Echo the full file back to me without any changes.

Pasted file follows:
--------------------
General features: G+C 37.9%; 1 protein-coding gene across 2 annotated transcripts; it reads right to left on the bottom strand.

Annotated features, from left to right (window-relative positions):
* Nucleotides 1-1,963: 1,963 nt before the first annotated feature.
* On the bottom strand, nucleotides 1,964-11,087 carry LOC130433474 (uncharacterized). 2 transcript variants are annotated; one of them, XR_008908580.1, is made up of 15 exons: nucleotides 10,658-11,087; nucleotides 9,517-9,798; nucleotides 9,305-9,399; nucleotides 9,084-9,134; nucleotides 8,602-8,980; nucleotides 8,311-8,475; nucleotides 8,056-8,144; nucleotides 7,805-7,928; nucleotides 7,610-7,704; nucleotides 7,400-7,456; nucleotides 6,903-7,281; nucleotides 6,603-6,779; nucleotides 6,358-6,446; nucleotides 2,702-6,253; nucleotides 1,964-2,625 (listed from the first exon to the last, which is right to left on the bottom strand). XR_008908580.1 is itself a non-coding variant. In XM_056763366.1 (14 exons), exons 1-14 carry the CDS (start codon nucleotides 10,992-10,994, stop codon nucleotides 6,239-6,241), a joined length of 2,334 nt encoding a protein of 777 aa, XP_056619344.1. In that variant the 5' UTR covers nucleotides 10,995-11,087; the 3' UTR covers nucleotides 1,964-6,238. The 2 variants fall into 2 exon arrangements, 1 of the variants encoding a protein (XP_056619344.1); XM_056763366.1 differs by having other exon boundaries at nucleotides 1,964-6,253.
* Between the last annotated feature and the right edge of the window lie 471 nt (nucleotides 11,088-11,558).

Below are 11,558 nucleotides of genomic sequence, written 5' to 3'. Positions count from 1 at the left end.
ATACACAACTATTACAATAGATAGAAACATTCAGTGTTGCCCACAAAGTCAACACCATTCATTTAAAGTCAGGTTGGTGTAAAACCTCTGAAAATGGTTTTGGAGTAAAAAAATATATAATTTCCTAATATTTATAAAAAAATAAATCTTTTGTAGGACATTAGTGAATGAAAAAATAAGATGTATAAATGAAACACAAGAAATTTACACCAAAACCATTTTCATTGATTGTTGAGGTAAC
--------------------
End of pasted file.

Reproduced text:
General features: G+C 37.9%; 1 protein-coding gene across 2 annotated transcripts; it reads right to left on the bottom strand.

Annotated features, from left to right (window-relative positions):
* Nucleotides 1-1,963: 1,963 nt before the first annotated feature.
* On the bottom strand, nucleotides 1,964-11,087 carry LOC130433474 (uncharacterized). 2 transcript variants are annotated; one of them, XR_008908580.1, is made up of 15 exons: nucleotides 10,658-11,087; nucleotides 9,517-9,798; nucleotides 9,305-9,399; nucleotides 9,084-9,134; nucleotides 8,602-8,980; nucleotides 8,311-8,475; nucleotides 8,056-8,144; nucleotides 7,805-7,928; nucleotides 7,610-7,704; nucleotides 7,400-7,456; nucleotides 6,903-7,281; nucleotides 6,603-6,779; nucleotides 6,358-6,446; nucleotides 2,702-6,253; nucleotides 1,964-2,625 (listed from the first exon to the last, which is right to left on the bottom strand). XR_008908580.1 is itself a non-coding variant. In XM_056763366.1 (14 exons), exons 1-14 carry the CDS (start codon nucleotides 10,992-10,994, stop codon nucleotides 6,239-6,241), a joined length of 2,334 nt encoding a protein of 777 aa, XP_056619344.1. In that variant the 5' UTR covers nucleotides 10,995-11,087; the 3' UTR covers nucleotides 1,964-6,238. The 2 variants fall into 2 exon arrangements, 1 of the variants encoding a protein (XP_056619344.1); XM_056763366.1 differs by having other exon boundaries at nucleotides 1,964-6,253.
* Between the last annotated feature and the right edge of the window lie 471 nt (nucleotides 11,088-11,558).

Below are 11,558 nucleotides of genomic sequence, written 5' to 3'. Positions count from 1 at the left end.
ATACACAACTATTACAATAGATAGAAACATTCAGTGTTGCCCACAAAGTCAACACCATTCATTTAAAGTCAGGTTGGTGTAAAACCTCTGAAAATGGTTTTGGAGTAAAAAAATATATAATTTCCTAATATTTATAAAAAAATAAATCTTTTGTAGGACATTAGTGAATGAAAAAATAAGATGTATAAATGAAACACAAGAAATTTACACCAAAACCATTTTCATTGATTGTTGAGGTAAC